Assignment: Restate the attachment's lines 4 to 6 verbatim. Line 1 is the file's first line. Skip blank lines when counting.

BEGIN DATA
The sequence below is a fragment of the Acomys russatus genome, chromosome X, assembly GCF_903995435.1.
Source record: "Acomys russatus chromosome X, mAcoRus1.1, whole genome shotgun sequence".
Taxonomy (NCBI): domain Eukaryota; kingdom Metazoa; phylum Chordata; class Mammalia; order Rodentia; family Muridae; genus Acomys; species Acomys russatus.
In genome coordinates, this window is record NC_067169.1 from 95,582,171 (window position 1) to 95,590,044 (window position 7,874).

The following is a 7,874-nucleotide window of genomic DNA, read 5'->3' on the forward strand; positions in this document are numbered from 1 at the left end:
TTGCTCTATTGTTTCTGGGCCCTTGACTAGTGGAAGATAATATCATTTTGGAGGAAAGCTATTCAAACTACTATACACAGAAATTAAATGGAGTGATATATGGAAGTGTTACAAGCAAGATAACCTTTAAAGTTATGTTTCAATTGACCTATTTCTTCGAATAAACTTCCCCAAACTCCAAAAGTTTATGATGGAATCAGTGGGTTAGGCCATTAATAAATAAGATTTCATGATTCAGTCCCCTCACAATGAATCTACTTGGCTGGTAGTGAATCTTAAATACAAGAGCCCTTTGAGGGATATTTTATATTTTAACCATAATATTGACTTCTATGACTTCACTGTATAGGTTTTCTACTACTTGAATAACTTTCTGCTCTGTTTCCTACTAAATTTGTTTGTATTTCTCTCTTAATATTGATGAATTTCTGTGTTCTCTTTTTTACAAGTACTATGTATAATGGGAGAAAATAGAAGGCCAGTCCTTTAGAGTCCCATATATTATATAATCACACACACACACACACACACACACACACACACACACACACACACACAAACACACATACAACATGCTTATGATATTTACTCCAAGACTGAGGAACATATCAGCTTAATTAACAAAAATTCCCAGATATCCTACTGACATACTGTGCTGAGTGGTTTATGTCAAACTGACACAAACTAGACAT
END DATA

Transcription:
In genome coordinates, this window is record NC_067169.1 from 95,582,171 (window position 1) to 95,590,044 (window position 7,874).

The following is a 7,874-nucleotide window of genomic DNA, read 5'->3' on the forward strand; positions in this document are numbered from 1 at the left end:
TTGCTCTATTGTTTCTGGGCCCTTGACTAGTGGAAGATAATATCATTTTGGAGGAAAGCTATTCAAACTACTATACACAGAAATTAAATGGAGTGATATATGGAAGTGTTACAAGCAAGATAACCTTTAAAGTTATGTTTCAATTGACCTATTTCTTCGAATAAACTTCCCCAAACTCCAAAAGTTTATGATGGAATCAGTGGGTTAGGCCATTAATAAATAAGATTTCATGATTCAGTCCCCTCACAATGAATCTACTTGGCTGGTAGTGAATCTTAAATACAAGAGCCCTTTGAGGGATATTTTATATTTTAACCATAATATTGACTTCTATGACTTCACTGTATAGGTTTTCTACTACTTGAATAACTTTCTGCTCTGTTTCCTACTAAATTTGTTTGTATTTCTCTCTTAATATTGATGAATTTCTGTGTTCTCTTTTTTACAAGTACTATGTATAATGGGAGAAAATAGAAGGCCAGTCCTTTAGAGTCCCATATATTATATAATCACACACACACACACACACACACACACACACACACACACACACACACAAACACACATACAACATGCTTATGATATTTACTCCAAGACTGAGGAACATATCAGCTTAATTAACAAAAATTCCCAGATATCCTACTGACATACTGTGCTGAGTGGTTTATGTCAAACTGACACAAACTAGACAT